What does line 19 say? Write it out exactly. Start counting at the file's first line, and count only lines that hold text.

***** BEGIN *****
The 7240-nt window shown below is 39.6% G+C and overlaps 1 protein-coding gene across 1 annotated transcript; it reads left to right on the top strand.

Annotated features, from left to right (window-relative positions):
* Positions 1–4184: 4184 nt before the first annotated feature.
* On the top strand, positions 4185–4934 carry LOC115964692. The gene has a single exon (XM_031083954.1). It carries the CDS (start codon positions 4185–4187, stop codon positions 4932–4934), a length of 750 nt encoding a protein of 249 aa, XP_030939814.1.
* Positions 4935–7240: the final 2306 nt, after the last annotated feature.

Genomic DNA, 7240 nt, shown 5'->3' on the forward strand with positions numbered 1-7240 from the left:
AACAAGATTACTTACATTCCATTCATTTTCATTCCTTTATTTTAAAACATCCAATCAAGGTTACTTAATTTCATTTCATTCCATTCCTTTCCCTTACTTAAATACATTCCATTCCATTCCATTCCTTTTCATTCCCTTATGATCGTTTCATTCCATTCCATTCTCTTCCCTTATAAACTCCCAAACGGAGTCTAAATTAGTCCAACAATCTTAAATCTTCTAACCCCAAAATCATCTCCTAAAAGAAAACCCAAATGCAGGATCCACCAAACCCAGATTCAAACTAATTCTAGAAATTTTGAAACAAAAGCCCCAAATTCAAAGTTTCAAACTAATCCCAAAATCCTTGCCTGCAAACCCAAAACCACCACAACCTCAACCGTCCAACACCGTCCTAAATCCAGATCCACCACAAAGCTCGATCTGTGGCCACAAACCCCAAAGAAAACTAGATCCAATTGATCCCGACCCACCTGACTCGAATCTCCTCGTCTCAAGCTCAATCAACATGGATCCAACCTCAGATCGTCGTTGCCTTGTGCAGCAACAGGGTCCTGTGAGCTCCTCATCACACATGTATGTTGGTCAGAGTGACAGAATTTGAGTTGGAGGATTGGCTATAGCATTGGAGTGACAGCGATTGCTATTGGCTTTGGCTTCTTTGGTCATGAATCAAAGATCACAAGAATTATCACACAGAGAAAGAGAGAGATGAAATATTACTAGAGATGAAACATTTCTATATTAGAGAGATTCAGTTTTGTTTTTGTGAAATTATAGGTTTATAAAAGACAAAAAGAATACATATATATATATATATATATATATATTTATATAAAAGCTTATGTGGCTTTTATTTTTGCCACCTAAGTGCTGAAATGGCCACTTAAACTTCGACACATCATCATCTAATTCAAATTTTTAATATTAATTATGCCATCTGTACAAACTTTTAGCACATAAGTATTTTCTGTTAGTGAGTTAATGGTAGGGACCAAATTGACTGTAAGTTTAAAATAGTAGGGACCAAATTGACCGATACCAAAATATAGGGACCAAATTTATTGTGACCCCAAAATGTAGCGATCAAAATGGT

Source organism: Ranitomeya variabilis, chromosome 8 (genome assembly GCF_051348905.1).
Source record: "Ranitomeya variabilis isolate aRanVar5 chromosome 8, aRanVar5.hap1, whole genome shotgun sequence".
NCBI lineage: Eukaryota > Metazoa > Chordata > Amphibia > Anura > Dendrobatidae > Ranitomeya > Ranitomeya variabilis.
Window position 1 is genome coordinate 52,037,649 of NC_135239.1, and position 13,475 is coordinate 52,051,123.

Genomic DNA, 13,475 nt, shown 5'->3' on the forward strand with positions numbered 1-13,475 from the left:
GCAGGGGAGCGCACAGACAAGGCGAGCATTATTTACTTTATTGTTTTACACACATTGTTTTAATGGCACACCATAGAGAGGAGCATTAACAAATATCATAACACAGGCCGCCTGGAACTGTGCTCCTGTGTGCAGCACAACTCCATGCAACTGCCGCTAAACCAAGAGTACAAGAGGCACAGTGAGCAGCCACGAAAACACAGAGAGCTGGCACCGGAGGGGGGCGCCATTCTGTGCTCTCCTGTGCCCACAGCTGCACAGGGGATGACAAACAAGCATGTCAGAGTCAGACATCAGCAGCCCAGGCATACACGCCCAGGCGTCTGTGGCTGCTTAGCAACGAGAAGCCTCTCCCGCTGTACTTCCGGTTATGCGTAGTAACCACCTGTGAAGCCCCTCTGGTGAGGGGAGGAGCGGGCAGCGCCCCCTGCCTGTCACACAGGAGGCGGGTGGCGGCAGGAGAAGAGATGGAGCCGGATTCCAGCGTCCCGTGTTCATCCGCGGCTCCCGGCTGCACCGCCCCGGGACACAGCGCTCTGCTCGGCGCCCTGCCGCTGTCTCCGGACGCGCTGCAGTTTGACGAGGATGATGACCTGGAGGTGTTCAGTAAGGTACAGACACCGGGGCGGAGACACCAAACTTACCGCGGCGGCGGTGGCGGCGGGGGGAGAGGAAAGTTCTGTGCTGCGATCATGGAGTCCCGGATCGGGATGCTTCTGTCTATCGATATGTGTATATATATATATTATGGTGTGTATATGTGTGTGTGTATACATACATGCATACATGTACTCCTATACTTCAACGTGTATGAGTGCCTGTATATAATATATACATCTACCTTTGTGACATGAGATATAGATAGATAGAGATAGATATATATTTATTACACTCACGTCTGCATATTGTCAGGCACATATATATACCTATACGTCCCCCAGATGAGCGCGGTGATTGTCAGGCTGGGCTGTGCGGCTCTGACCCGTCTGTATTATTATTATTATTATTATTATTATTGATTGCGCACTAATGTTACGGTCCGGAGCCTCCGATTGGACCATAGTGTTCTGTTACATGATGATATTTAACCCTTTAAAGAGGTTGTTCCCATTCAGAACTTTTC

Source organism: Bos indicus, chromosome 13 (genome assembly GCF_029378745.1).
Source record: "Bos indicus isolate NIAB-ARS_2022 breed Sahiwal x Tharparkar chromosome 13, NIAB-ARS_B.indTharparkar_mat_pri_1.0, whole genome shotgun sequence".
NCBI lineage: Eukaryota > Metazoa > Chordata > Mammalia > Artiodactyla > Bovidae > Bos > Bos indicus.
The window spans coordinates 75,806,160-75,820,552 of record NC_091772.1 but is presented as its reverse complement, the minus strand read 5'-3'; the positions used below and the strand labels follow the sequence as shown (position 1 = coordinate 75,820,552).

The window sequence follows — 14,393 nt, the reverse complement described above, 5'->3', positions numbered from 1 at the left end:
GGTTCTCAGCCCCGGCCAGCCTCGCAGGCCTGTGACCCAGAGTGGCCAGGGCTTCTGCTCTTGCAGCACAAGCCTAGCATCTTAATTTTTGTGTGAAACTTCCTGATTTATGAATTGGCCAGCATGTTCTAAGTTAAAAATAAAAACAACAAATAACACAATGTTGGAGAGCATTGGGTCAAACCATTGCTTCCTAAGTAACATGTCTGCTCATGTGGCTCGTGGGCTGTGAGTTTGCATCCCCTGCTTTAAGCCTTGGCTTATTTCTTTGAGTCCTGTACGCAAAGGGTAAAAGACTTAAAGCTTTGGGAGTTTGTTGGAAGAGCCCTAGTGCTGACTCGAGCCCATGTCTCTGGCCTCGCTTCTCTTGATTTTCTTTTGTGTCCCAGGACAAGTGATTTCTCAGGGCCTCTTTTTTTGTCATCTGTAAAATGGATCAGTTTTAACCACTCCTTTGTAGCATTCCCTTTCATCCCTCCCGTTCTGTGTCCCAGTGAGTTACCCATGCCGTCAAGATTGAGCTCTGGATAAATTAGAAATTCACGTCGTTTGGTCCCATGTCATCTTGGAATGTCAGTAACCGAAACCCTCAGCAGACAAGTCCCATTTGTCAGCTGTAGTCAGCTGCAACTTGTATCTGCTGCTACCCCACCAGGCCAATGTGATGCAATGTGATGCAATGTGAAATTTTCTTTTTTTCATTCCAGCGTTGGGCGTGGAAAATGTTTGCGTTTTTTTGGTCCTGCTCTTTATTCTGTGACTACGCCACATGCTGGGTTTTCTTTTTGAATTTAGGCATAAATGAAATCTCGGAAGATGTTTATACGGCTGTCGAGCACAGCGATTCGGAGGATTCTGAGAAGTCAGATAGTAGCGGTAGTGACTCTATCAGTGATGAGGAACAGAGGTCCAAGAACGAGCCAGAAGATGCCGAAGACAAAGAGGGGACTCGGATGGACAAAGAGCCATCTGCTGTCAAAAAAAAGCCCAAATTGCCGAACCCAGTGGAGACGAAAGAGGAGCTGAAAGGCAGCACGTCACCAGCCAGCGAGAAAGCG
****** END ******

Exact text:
GGTTCTCAGCCCCGGCCAGCCTCGCAGGCCTGTGACCCAGAGTGGCCAGGGCTTCTGCTCTTGCAGCACAAGCCTAGCATCTTAATTTTTGTGTGAAACTTCCTGATTTATGAATTGGCCAGCATGTTCTAAGTTAAAAATAAAAACAACAAATAACACAATGTTGGAGAGCATTGGGTCAAACCATTGCTTCCTAAGTAACATGTCTGCTCATGTGGCTCGTGGGCTGTGAGTTTGCATCCCCTGCTTTAAGCCTTGGCTTATTTCTTTGAGTCCTGTACGCAAAGGGTAAAAGACTTAAAGCTTTGGGAGTTTGTTGGAAGAGCCCTAGTGCTGACTCGAGCCCATGTCTCTGGCCTCGCTTCTCTTGATTTTCTTTTGTGTCCCAGGACAAGTGATTTCTCAGGGCCTCTTTTTTTGTCATCTGTAAAATGGATCAGTTTTAACCACTCCTTTGTAGCATTCCCTTTCATCCCTCCCGTTCTGTGTCCCAGTGAGTTACCCATGCCGTCAAGATTGAGCTCTGGATAAATTAGAAATTCACGTCGTTTGGTCCCATGTCATCTTGGAATGTCAGTAACCGAAACCCTCAGCAGACAAGTCCCATTTGTCAGCTGTAGTCAGCTGCAACTTGTATCTGCTGCTACCCCACCAGGCCAATGTGATGCAATGTGATGCAATGTGAAATTTTCTTTTTTTCATTCCAGCGTTGGGCGTGGAAAATGTTTGCGTTTTTTTGGTCCTGCTCTTTATTCTGTGACTACGCCACATGCTGGGTTTTCTTTTTGAATTTAGGCATAAATGAAATCTCGGAAGATGTTTATACGGCTGTCGAGCACAGCGATTCGGAGGATTCTGAGAAGTCAGATAGTAGCGGTAGTGACTCTATCAGTGATGAGGAACAGAGGTCCAAGAACGAGCCAGAAGATGCCGAAGACAAAGAGGGGACTCGGATGGACAAAGAGCCATCTGCTGTCAAAAAAAAGCCCAAATTGCCGAACCCAGTGGAGACGAAAGAGGAGCTGAAAGGCAGCACGTCACCAGCCAGCGAGAAAGCG